Coun­cil OKs min­i­mum wage boost

Los An­ge­les law­mak­ers leave many cru­cial de­tails un­re­solved in hik­ing pay to $15 by 2020.

Los Angeles Times - - FRONT PAGE - By Emily Alpert Reyes and David Zah­niser

A land­mark or­di­nance boost­ing the min­i­mum wage in Los An­ge­les won ap­proval Wed­nes­day from the City Coun­cil de­spite a va­ri­ety of un­re­solved is­sues about how the law would work.

The law, which would raise the min­i­mum wage to $15 an hour by 2020, af­fects hun­dreds of thou­sands of work­ers and makes Los An­ge­les the largest city in the coun­try to man­date higher pay for work­ers at the bot­tom of the in­come lad­der. Back­ers pre­dicted the ac­tion here could re­ver­ber­ate across the na­tion, ul­ti­mately aid­ing mil­lions of Amer­i­cans.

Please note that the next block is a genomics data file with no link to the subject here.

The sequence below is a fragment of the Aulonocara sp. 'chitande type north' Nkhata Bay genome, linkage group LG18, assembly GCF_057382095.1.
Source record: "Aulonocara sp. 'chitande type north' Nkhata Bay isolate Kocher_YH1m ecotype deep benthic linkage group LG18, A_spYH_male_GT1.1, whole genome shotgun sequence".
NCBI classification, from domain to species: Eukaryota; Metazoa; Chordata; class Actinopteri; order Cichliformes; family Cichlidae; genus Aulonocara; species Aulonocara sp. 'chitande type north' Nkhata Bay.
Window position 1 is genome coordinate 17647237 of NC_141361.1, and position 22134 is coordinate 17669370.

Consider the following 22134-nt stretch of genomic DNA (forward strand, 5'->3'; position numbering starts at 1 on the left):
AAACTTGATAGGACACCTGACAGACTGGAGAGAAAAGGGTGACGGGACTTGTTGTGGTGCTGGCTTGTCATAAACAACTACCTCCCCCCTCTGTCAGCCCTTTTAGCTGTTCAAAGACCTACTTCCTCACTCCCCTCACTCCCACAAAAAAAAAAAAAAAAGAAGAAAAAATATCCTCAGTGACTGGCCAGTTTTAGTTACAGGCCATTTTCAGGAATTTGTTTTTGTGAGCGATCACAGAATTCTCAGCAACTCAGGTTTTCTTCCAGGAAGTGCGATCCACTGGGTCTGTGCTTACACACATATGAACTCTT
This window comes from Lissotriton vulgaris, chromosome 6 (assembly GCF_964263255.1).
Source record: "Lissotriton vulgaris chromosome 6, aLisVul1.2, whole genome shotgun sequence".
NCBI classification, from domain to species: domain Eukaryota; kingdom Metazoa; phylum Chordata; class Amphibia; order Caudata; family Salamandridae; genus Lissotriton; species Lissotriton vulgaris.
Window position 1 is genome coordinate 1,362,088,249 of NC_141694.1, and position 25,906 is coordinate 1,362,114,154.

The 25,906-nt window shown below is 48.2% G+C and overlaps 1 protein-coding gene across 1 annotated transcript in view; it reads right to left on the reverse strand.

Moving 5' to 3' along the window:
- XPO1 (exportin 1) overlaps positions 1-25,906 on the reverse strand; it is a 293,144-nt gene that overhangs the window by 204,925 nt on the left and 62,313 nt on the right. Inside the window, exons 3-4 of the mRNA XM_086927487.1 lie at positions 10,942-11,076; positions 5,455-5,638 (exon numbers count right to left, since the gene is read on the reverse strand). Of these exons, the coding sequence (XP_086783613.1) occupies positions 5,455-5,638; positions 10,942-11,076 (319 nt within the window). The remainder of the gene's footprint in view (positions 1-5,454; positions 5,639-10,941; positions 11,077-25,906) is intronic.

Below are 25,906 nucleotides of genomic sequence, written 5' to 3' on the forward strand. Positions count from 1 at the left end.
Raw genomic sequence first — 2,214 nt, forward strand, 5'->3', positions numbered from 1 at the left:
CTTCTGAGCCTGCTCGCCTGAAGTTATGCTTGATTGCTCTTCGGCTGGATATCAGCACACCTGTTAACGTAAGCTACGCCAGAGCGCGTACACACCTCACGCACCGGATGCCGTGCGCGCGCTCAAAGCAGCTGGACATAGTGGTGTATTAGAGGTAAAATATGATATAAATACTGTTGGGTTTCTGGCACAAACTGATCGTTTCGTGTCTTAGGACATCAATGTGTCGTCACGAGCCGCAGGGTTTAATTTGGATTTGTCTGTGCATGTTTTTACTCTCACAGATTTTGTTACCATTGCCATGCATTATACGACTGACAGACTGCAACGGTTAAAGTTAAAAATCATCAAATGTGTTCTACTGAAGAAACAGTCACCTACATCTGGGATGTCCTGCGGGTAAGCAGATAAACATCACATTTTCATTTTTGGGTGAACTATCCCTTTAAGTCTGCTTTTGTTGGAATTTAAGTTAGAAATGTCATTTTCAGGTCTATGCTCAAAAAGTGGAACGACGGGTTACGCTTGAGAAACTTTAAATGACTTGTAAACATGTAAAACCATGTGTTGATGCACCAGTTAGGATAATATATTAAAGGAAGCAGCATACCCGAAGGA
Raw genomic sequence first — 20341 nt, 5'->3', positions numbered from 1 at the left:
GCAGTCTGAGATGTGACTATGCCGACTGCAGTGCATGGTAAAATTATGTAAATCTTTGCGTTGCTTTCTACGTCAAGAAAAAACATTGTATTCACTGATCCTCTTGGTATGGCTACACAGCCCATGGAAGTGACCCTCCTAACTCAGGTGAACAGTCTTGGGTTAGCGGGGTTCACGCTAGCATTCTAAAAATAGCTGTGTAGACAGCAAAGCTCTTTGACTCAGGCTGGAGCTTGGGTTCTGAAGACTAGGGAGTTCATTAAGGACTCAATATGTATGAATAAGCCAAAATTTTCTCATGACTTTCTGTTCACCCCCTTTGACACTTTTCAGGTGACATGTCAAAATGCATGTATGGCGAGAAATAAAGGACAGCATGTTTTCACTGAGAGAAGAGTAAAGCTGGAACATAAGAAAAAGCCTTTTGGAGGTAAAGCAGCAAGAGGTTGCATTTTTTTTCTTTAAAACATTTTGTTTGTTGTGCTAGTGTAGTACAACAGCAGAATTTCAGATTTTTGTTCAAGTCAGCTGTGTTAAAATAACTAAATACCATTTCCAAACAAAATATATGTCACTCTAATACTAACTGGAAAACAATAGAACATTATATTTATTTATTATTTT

“The winds in this coun­try do blow from the west to the east,” Coun­cil Pres­i­dent Herb Wes­son said. “And cities through­out the United States will watch what we do, and they will do the same.”

But coun­cil mem­bers opted to de­fer, at least tem­po­rar­ily, some of the most di­vi­sive is­sues sur­round­ing the wage or­di­nance. Sev­eral amend­ments could be made be­fore the law takes ef­fect.

One lin­ger­ing, highly con­tentious ques­tion is whether union­ized com­pa­nies should be al­lowed to ne­go­ti­ate for a sub-min­i­mum wage with their em­ploy­ees. The Los An­ge­les County Fed­er­a­tion of La­bor sought to add that pro­vi­sion to the or­di­nance in the fi­nal days of the de­bate, say­ing that it would help avert le­gal chal­lenges and al­low union work­ers to trade pay in­creases for other ben­e­fits as they saw fit.

Busi­ness groups an­grily at­tacked it as a ploy to prod com­pa­nies to union­ize. Del­uged with crit­i­cism, coun­cil mem­bers agreed to study the pro­vi­sion fur­ther.